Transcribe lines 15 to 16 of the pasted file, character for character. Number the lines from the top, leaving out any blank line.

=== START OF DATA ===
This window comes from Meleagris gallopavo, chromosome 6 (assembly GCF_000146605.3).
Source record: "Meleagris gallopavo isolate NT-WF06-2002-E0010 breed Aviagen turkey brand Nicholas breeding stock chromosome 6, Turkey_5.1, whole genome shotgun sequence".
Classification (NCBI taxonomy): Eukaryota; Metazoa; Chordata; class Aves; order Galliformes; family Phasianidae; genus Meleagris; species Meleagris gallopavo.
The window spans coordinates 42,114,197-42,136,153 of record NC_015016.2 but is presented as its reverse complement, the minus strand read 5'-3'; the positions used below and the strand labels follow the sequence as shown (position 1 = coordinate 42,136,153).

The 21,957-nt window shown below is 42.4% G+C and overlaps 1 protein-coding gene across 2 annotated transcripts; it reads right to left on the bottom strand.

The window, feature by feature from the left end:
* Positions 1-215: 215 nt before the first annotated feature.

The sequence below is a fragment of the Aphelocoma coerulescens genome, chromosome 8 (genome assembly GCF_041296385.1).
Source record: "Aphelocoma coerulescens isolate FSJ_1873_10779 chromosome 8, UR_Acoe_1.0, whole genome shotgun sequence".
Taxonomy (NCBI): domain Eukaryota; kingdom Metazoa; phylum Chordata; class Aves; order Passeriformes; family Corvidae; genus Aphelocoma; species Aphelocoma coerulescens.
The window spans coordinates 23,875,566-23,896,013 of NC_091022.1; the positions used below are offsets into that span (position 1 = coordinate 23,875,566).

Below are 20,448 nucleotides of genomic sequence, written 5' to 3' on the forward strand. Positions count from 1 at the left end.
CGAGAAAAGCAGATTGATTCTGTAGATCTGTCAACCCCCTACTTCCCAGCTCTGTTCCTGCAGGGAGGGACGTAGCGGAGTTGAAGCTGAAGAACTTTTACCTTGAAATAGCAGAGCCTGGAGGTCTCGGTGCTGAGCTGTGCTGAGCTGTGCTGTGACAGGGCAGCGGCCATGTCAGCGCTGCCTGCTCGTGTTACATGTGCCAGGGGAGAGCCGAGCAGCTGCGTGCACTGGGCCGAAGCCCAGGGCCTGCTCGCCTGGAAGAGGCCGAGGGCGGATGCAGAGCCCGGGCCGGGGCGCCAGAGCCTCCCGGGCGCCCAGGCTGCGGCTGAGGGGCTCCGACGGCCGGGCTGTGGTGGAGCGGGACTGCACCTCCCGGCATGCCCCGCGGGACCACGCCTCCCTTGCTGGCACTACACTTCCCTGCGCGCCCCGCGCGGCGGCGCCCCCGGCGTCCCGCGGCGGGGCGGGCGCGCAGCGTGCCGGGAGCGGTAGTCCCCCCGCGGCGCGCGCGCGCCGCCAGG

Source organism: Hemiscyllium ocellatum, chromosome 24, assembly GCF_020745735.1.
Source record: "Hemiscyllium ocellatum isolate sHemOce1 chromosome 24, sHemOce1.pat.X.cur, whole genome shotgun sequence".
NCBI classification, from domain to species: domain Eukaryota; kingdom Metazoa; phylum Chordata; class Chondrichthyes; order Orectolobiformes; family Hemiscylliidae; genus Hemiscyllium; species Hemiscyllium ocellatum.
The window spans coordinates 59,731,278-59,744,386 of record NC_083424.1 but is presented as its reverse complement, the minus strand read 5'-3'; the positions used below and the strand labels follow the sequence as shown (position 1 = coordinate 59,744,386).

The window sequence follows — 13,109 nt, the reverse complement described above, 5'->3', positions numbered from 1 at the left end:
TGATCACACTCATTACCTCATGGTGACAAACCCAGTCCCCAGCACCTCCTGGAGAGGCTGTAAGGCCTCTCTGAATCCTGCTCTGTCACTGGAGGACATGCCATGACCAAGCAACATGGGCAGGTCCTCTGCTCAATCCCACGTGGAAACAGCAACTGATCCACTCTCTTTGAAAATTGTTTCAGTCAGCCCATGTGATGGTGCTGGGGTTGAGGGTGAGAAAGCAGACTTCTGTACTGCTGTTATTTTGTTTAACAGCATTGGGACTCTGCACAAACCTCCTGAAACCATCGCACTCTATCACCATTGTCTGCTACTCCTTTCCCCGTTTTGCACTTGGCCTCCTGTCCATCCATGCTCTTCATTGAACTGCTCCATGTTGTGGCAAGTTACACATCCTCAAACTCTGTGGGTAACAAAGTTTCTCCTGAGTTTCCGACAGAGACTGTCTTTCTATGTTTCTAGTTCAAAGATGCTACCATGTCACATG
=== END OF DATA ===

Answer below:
Source record: "Hemiscyllium ocellatum isolate sHemOce1 chromosome 24, sHemOce1.pat.X.cur, whole genome shotgun sequence".
NCBI classification, from domain to species: domain Eukaryota; kingdom Metazoa; phylum Chordata; class Chondrichthyes; order Orectolobiformes; family Hemiscylliidae; genus Hemiscyllium; species Hemiscyllium ocellatum.